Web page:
The title is in Juventus' grasp.
With just 12 points left up for grabs this season, Juventus leads the Serie A by 11. A mere draw this Sunday at the Juventus Stadium will give the Bianconeri their second consecutive title—their 29th officially, although any Juve fan will tell you the true number is 31.
Securing the title this week will not be a mere walk in the park. The visiting clubhouse will be occupied by 17th-placed Palermo. The Rosaneri are trying to stave off relegation after a horrific season which has seen four coaching changes and a lengthy stay in the drop zone that only ended a week ago, when they crawled clear on goal difference.
In a game that heavily influences both ends of the table, how will things fall? Let's take a closer look at Sunday's matchup.
|1 (80)||Table Position (Points)||17 (32)|
|25-5-4||League Record (W-D-L)||6-14-14|
2 UCL (last in 1995-96)
3 UEFA Cups (last in 1992-93)
Europa League Rd. of 16 (2005-06)
|Antonio Conte||Coach||Giuseppe Sannino|
|Gianluigi Buffon||Captain||Fabrizio Miccoli|
|WL*WWW||Last 5 Matches||WWDDW|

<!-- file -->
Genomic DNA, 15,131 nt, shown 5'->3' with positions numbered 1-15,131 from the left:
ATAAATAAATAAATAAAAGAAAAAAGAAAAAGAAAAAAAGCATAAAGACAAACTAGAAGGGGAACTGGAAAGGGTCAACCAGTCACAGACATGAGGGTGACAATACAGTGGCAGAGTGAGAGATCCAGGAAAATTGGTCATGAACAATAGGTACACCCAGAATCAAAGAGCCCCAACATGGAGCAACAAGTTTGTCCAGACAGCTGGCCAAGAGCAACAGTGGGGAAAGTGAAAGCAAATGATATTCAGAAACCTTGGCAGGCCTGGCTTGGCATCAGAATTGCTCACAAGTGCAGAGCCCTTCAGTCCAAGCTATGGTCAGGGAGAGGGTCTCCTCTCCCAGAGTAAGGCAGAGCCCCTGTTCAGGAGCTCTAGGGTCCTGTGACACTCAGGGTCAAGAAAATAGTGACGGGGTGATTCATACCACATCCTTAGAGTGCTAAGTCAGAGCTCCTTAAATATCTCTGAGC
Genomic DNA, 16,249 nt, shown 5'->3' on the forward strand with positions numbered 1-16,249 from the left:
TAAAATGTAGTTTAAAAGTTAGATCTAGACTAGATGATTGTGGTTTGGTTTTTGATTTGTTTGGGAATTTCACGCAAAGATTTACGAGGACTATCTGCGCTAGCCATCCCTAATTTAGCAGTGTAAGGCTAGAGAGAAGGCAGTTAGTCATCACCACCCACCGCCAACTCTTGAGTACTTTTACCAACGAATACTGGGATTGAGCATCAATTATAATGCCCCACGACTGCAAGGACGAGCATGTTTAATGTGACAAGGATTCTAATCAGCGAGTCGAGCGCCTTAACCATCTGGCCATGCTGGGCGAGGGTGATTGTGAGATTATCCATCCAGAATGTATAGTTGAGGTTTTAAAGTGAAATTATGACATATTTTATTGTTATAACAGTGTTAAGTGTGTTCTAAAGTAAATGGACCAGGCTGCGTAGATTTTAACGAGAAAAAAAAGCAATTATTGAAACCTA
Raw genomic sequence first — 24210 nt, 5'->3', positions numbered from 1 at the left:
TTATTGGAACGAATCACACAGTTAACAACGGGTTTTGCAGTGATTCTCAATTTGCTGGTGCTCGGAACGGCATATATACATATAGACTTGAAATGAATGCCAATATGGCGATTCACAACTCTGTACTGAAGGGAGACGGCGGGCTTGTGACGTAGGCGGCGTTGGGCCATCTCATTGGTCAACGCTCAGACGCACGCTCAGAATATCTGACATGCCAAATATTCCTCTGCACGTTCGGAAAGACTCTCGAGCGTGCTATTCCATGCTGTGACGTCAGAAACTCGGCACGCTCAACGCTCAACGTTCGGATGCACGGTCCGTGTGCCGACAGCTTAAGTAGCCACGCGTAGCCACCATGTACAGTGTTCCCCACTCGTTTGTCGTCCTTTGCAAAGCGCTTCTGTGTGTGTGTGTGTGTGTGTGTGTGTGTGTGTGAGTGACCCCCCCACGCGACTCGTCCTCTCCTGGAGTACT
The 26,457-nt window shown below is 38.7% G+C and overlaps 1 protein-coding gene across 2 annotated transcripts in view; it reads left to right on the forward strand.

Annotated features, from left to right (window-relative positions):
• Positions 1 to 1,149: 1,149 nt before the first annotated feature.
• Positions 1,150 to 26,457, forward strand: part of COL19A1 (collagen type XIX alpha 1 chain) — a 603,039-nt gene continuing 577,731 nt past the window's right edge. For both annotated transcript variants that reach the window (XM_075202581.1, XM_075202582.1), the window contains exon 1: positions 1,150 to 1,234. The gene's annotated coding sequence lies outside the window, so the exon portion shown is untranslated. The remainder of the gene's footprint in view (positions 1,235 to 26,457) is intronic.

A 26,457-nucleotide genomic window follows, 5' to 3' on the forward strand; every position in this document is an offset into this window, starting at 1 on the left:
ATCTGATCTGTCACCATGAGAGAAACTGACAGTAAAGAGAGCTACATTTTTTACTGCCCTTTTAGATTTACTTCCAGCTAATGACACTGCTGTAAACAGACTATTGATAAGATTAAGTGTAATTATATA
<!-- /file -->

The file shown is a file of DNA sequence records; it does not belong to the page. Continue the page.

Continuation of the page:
*Second Leg of UEFA Champions League Quarterfinal
A gritty 2-0 victory over Torino in the Derby della Mole at their old stomping grounds of the Stadio Olimpico di Torino last week has put the title on Juve's doorstep. A single point from this match will end the race for the Scudetto with three weeks to play.
Juve have looked far more dominant this season than they did in last year's title run, despite last year's unbeaten season. Last year saw Juve draw 15 times and win 23. This season Juve has already won 25 matches. Last week's match is a perfect example of a game in which the team would have been held to a draw last season, but was a win this season.
It's hard to top what Juve has done this season. They will likely spend the last three games of the year giving younger players a run and seeing how to start lining things up for next season.